Updated: Sept. 21, 2017 at 10:37 a.m.
New faculty will soon be getting a helping hand from their more experienced peers.
The University’s Teaching and Learning Center will host a series of lunchtime workshops this semester to give teaching tips and techniques –like how to structure a class period, how to keep students motivated and how to design a rubric – to new faculty. Geneva Henry, the dean of libraries and academic innovation, said the courses will allow young professors, who are usually well-versed in their subjects but not necessarily experienced in teaching, to learn from senior faculty.
After the workshops in the fall, senior professors will be assigned to observe newcomers in their classes and give them tips and pointers on managing the classroom, according to the University Center for Teaching and Learning website.
Henry said new faculty often need guidance in managing students, grading assignments and designing their courses because they typically start with little experience in teaching.
“Faculty when they’re coming out of grad school and they get a job at GW, a great research university, but no one has ever taught them how to teach,” she said. “We will teach them how to create objectives that reflect the most important parts of their class and the technologies that will be important for active learning.”
She said the center would provide the resources for faculty to learn how to use helpful technologies like clickers in the classroom and how to create goals and objectives so students will be aware of what they are supposed to be learning in class.
“It really is all about student academic success,” she said.
The teaching network will meet six times in Gelman Library during the fall and spring, and participants will schedule time for senior faculty to review their classes and give feedback.
Last year, the University Center for Teaching and Learning hosted a similar project called the Faculty Learning Community for Junior Faculty, which lasted half the year. The center also held an online course designed to help faculty teach courses online.
Windi Krok, an assistant professor of speech and hearing who has been teaching as a graduate instructor for five years, said she still feels that she has room to improve as a teacher.
It’s hard to fit all the meetings into her schedule, she said, but the investment will be worth it.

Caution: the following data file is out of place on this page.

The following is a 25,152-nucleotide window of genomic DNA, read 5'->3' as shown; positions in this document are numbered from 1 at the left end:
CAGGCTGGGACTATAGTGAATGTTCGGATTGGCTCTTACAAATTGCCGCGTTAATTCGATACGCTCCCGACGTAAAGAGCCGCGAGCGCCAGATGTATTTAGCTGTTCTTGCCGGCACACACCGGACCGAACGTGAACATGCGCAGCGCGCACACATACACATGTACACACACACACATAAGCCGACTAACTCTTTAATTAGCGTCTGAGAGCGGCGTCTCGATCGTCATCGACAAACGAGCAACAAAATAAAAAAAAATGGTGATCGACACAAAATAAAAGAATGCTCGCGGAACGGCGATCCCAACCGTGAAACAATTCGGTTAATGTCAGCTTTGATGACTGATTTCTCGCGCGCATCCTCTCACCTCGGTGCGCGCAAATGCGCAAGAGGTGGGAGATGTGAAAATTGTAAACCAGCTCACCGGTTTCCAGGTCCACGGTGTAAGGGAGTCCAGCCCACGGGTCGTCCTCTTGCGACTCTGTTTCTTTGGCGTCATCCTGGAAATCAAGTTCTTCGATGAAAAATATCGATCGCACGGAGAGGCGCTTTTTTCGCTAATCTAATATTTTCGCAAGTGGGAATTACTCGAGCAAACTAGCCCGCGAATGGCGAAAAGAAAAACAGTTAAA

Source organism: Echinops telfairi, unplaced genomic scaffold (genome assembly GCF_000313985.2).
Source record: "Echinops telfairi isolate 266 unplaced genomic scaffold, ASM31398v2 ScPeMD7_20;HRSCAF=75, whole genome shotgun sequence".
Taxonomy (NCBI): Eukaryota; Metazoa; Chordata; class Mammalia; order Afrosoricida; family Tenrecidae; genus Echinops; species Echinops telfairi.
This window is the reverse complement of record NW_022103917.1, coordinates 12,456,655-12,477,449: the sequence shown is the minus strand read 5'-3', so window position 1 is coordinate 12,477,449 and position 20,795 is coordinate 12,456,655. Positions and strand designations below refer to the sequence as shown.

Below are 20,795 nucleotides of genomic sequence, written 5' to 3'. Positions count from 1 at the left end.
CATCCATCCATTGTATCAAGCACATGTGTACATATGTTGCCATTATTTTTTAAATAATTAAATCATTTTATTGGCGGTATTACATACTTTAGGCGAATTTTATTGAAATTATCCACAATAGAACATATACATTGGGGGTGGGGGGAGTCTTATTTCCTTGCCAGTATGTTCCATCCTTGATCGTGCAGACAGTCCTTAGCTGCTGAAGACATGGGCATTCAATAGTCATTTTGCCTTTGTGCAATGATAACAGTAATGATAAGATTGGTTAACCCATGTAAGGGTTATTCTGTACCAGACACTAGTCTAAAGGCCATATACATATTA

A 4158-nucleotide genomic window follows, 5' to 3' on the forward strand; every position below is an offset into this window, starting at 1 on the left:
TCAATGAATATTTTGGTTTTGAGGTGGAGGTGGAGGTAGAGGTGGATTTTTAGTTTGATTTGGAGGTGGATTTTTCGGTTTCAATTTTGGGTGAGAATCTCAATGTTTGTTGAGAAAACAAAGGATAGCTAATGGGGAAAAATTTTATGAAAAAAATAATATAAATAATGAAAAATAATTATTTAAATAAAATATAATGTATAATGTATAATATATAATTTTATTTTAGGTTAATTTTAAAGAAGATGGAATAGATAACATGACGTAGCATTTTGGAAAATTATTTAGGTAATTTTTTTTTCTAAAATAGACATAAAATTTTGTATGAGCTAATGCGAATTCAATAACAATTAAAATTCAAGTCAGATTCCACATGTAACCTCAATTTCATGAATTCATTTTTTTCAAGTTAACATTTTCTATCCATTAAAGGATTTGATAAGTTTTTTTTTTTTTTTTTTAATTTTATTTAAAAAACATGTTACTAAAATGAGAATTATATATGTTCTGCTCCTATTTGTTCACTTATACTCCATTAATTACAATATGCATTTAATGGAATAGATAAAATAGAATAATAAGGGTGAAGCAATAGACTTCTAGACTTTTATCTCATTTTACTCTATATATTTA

“I was really working on more of a lecture-based philosophy, and I’m really hoping this program will give me more ideas for active learning and participative learning,” Krok said.
Bryan Stuart, a professor of economics, said before coming to GW in August that he spent one year as a teaching assistant and ran several guest lectures at the University of Michigan while getting his doctorate. He said he hasn’t felt unprepared during his first month at GW, but it’s a much greater responsibility to put a syllabus and a course together by himself.
He said he wants students to be motivated in his classes and that peer evaluations and mentoring will be a helpful tool as he adjusts to teaching.
“It’s always useful to get another set of eyes to kind of assess what you’re doing and for people to share their opinions and their experiences,” he said.
Tomas Williams, a professor of statistics who will start teaching in the Columbian College of Arts and Sciences in January, said he applied to the program because he has only ever taught as a teaching assistant and he is looking to define his own lecture style.
He said the workshop will allow him the chance to get to know other early-career faculty, many of whom he hasn’t met. Williams said he’s interested to see how his peers approach their own courses.
“I need to know more about how to be the leader of the course and how to structure the course,” he said.
This post was updated to reflect the following correction:
The Hatchet left out a portion of Geneva Henry’s title. She is the dean of libraries and academic innovation. We regret this error.